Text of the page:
Stress is highest in Newark, New Jersey, and lowest in Fremont, California, according a report on stress in 150 U.S. cities released Tuesday by WalletHub.
Hospitals in more 'stressed' cities have worse CMS star ratings, study finds
How to get more done—with less stress
Previous research has found a correlation between overall stress levels and Overall Hospital Quality Star Ratings on CMS' Hospital Compare website. According to that research, hospitals with lower star ratings typically were located in cities with high stress levels.
For the list, researchers assessed the 150 most populated cities in the country. Researchers looked only at the city proper; they did not factor in the surrounding metro area.
To calculate the rankings, the researchers looked at stress related to:
- Work factors, such as average hours in the workweek, job security, commuter stress, and income growth;
- Financial factors, such as median annual household income, median credit score, poverty rate, and housing affordability;
- Family factors, such as the divorce rate, share of single parents, and strength of social ties; and
- Health and safety factors, such as of the percentage of adults in fair or poor health, mental health, the uninsured rate, and crime rate per capita.
Researchers gave each city an overall score on a 100-point scale, with higher scores equating to high amounts of stess.. They also ranked the cities on each of the four individual stress factors as well as some of the components that affected each of those factors, such as the proportion of adults in fair or poor health.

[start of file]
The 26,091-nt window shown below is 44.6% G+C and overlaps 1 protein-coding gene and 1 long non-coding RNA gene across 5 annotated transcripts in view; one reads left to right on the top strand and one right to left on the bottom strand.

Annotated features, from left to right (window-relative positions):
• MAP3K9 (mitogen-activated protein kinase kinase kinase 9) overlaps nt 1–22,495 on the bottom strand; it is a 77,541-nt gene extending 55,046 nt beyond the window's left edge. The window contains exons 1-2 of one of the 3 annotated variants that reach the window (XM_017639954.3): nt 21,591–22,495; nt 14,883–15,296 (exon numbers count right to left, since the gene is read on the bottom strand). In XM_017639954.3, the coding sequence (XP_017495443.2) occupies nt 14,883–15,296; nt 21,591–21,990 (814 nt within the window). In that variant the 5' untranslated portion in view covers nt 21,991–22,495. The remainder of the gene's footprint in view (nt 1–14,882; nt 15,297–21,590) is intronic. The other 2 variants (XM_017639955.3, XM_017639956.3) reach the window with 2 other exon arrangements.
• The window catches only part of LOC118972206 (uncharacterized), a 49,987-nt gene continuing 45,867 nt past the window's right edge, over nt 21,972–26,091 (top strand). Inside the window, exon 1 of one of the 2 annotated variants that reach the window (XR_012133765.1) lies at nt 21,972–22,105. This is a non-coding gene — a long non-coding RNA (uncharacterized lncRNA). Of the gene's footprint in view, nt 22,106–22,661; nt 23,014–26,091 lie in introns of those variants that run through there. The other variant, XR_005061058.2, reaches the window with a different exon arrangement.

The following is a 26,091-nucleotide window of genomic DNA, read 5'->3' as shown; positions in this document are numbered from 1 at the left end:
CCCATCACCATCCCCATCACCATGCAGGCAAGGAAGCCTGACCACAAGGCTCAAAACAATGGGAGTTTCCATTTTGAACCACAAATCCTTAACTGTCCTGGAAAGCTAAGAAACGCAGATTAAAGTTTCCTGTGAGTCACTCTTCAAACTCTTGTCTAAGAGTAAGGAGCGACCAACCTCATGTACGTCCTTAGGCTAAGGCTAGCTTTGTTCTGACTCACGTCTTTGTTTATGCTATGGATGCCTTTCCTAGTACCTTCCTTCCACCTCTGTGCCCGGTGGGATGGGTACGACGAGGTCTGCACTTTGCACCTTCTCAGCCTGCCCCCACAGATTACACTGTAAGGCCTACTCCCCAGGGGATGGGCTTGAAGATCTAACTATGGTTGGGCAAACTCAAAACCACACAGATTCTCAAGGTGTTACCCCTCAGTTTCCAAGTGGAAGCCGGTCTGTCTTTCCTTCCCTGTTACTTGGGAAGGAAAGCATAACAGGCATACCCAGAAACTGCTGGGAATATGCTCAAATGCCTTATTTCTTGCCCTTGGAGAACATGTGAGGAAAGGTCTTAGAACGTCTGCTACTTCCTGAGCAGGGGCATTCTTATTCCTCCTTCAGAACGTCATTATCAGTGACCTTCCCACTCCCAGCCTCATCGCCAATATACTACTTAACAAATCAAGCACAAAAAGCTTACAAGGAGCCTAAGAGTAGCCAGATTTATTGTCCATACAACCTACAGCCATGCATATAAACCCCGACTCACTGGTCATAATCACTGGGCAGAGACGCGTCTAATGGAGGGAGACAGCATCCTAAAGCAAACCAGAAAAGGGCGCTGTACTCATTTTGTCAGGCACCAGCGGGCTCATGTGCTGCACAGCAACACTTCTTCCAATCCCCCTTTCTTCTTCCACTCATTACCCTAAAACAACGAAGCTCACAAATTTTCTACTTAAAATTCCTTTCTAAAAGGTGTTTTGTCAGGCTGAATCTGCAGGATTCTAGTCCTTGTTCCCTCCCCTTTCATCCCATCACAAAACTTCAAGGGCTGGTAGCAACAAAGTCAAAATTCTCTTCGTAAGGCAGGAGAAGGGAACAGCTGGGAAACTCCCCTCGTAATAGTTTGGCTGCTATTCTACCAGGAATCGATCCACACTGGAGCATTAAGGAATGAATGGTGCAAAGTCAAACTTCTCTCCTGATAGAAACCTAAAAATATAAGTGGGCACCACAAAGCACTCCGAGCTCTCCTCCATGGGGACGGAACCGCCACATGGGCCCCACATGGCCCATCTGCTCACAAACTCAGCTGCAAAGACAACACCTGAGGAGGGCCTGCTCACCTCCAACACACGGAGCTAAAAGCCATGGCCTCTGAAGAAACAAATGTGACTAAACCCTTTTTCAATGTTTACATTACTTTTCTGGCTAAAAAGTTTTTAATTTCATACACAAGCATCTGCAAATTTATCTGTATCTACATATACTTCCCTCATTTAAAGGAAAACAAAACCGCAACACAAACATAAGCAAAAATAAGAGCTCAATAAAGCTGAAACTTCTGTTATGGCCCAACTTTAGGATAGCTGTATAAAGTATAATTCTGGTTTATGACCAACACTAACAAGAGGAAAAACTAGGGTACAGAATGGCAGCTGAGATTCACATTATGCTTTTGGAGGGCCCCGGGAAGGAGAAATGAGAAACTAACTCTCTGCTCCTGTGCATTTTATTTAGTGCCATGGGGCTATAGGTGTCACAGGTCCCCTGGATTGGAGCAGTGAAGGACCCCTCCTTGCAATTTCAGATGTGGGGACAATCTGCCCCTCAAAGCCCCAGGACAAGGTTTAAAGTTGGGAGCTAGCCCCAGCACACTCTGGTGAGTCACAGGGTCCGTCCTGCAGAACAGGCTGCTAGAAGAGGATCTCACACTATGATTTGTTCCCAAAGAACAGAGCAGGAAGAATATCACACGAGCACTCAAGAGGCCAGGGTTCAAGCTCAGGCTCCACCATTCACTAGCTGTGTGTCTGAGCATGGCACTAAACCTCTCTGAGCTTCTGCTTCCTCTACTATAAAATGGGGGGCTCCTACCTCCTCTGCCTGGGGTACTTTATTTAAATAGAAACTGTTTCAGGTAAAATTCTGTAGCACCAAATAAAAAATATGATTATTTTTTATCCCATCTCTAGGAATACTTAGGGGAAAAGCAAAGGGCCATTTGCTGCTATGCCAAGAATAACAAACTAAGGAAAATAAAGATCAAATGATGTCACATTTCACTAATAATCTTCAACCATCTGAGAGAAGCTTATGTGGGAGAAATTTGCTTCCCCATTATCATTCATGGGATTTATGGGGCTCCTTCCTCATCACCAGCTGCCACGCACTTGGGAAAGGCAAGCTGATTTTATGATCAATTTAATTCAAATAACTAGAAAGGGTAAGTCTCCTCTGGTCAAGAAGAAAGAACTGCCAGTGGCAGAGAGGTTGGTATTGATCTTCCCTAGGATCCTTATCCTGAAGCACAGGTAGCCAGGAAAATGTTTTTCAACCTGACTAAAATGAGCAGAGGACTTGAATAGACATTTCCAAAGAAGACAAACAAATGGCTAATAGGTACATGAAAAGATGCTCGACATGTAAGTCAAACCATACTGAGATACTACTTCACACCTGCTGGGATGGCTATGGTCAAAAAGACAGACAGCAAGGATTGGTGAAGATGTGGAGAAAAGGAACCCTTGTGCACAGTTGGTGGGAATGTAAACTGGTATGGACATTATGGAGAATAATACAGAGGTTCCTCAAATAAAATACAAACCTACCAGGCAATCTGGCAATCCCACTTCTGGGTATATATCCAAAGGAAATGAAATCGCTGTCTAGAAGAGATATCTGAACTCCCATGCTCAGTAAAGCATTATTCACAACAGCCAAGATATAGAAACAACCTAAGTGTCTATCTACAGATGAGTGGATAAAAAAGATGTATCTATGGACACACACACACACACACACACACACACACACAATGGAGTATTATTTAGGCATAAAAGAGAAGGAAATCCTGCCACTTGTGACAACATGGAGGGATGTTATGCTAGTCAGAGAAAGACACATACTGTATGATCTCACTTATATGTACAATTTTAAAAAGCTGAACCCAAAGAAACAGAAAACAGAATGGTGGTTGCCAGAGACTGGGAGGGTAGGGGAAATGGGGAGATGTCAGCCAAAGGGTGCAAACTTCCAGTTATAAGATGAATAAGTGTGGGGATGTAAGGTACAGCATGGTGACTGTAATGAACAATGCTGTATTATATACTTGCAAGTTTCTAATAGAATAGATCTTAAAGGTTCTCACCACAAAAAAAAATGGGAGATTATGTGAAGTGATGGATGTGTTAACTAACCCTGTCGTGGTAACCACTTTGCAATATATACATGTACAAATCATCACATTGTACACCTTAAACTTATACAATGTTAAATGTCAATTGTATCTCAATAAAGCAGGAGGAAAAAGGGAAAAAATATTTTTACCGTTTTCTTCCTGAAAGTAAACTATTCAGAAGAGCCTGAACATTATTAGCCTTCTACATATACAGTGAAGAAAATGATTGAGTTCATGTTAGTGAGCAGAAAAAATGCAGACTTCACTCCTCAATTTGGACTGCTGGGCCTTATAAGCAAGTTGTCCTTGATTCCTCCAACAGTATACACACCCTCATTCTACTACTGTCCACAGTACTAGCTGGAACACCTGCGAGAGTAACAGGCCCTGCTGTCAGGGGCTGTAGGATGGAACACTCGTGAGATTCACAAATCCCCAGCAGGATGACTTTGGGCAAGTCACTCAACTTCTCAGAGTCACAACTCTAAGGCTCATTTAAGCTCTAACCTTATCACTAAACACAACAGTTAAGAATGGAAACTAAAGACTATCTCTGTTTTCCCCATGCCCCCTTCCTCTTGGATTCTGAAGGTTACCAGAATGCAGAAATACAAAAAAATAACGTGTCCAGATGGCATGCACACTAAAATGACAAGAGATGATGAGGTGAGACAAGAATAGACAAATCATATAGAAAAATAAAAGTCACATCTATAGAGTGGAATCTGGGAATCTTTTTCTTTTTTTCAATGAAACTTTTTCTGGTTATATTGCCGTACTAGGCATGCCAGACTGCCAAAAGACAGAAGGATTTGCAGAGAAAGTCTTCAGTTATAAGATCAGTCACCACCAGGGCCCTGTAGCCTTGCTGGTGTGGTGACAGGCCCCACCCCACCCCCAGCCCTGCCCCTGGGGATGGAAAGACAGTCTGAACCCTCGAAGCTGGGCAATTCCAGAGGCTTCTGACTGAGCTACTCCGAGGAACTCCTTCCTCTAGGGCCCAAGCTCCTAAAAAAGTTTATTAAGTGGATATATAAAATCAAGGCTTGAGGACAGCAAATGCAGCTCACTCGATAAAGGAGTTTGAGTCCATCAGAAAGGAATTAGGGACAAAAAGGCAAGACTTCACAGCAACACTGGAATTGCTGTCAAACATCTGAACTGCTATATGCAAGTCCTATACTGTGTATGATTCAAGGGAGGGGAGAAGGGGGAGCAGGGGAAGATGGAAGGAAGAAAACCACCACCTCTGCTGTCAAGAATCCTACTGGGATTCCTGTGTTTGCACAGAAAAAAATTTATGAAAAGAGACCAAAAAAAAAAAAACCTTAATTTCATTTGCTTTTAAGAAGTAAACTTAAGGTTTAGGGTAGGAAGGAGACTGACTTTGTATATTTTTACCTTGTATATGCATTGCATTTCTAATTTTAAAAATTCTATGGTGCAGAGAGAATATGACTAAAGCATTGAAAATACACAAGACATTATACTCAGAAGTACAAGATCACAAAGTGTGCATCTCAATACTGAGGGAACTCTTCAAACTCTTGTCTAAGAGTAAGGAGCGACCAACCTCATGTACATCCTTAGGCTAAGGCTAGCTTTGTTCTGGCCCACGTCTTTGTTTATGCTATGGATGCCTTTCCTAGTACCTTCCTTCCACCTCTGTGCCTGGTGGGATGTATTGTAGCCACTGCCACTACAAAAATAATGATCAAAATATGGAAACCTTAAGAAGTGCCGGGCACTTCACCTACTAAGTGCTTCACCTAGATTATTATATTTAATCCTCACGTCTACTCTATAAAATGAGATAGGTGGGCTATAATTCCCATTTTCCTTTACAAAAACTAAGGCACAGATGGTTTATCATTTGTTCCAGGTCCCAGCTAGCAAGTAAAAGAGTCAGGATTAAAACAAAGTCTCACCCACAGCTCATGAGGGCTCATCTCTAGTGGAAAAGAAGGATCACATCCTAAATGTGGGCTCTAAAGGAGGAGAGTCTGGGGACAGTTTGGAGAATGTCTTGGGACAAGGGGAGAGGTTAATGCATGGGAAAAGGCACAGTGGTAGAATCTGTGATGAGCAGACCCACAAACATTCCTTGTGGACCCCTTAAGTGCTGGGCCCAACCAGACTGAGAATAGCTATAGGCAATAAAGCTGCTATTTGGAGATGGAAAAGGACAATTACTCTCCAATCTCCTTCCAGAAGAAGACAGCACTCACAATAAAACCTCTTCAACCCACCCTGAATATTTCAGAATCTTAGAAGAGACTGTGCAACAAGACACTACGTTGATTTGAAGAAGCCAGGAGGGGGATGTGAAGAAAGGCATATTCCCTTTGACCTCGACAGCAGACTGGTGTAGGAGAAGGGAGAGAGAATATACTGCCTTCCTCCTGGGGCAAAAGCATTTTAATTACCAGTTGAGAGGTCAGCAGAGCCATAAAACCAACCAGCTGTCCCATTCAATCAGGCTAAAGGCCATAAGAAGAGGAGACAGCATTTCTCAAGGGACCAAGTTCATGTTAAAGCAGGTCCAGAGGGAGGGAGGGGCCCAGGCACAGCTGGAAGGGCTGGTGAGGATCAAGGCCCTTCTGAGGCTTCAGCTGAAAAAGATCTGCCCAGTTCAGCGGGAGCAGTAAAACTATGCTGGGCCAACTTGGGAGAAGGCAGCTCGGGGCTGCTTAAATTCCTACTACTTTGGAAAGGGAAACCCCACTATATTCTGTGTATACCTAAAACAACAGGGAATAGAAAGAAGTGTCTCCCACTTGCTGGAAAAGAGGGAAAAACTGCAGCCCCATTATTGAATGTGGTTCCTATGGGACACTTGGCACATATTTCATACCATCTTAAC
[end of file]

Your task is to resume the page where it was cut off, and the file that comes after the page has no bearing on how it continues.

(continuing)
City rankings, overall
The researchers said five the most stressed cities overall are:
- Newark, which scored 60.28;
- Detroit, which scored 57.46;
- Cleveland, which scored 55.08;
- Jackson, Mississippi, which scored 55.08; and
- Miami, which scored 54.54.
By contrast, the five least stressed cities overall are:
- Fremont, which scored 29.03;
- Plano, Texas, which scored 29.12;
- Overland Park, Kansas, which scored 30.26;
- Scottsdale, Arizona, which scored 32; and
- Sioux Falls, South Dakota, which scored 32.46.
According to WalletHub, money was the leading cause of stress, followed by work.
When it comes to health and safety-related stress WalletHub found such stress is highest in:
- Tulsa, Oklahoma;
- Toledo, Ohio;
- Cleveland; and
- Springfield, Missouri.
Health and safety-related stress was lowest in:
- Irvine, California;
- San Jose, California;
- Honolulu; and
- Santa Rose, California.
When the researchers looked at some of the individual components that affected overall health and safety-related stress, they found that Corpus Christi, Texas, has the highest share of adults in fair or poor health, while Lincoln, Nebraska, has the lowest.
According to WalletHub analyst Jill Gonzalez, "National stress levels are on the rise for the first time in 10 years," but your overall feelings of stress "can be exacerbated or diminished depending on location."
Gonzalez added that based on WalletHub's findings, stress can have wide-reaching implications. "We were surprised to find that work-related stress costs the United States more than $300 billion per year in health problems and loss of productivity," she said (Bernardo, WalletHub, 7/18; Matthews, "Grapevine," Medical Daily, 7/18; Ellison, Becker's Hospital Review, 7/18).
How to get more done—with less stress
Research shows that we spend 40% of our work time doing tasks that aren't actually important and don't advance our true priorities.
In this presentation, we run through three practical strategies for transforming your approach to your schedule, improving your moment-to-moment focus, and better planning your workload so that you get more done—with less stress and effort.